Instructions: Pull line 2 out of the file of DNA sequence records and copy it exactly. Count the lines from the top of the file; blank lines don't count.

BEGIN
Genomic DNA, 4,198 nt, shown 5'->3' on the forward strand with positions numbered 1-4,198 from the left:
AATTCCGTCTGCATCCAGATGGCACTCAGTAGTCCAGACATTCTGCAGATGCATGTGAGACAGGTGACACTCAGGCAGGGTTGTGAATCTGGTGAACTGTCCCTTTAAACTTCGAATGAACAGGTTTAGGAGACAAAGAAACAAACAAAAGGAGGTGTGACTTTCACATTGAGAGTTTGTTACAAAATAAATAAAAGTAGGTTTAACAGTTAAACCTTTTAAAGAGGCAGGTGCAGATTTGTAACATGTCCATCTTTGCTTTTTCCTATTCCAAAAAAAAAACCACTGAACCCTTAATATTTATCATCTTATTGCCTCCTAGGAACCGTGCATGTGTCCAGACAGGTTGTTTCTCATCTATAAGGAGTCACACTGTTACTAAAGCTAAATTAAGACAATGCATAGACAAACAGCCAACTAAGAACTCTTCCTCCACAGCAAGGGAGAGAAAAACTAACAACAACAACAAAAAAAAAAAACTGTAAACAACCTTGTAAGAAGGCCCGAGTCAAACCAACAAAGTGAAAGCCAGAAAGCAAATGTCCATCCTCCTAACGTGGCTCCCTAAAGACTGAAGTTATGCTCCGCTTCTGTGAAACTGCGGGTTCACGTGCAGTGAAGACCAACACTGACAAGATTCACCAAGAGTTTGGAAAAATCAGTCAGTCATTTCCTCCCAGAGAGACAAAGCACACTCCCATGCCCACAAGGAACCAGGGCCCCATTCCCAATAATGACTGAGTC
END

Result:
AATTCCGTCTGCATCCAGATGGCACTCAGTAGTCCAGACATTCTGCAGATGCATGTGAGACAGGTGACACTCAGGCAGGGTTGTGAATCTGGTGAACTGTCCCTTTAAACTTCGAATGAACAGGTTTAGGAGACAAAGAAACAAACAAAAGGAGGTGTGACTTTCACATTGAGAGTTTGTTACAAAATAAATAAAAGTAGGTTTAACAGTTAAACCTTTTAAAGAGGCAGGTGCAGATTTGTAACATGTCCATCTTTGCTTTTTCCTATTCCAAAAAAAAAACCACTGAACCCTTAATATTTATCATCTTATTGCCTCCTAGGAACCGTGCATGTGTCCAGACAGGTTGTTTCTCATCTATAAGGAGTCACACTGTTACTAAAGCTAAATTAAGACAATGCATAGACAAACAGCCAACTAAGAACTCTTCCTCCACAGCAAGGGAGAGAAAAACTAACAACAACAACAAAAAAAAAAAACTGTAAACAACCTTGTAAGAAGGCCCGAGTCAAACCAACAAAGTGAAAGCCAGAAAGCAAATGTCCATCCTCCTAACGTGGCTCCCTAAAGACTGAAGTTATGCTCCGCTTCTGTGAAACTGCGGGTTCACGTGCAGTGAAGACCAACACTGACAAGATTCACCAAGAGTTTGGAAAAATCAGTCAGTCATTTCCTCCCAGAGAGACAAAGCACACTCCCATGCCCACAAGGAACCAGGGCCCCATTCCCAATAATGACTGAGTC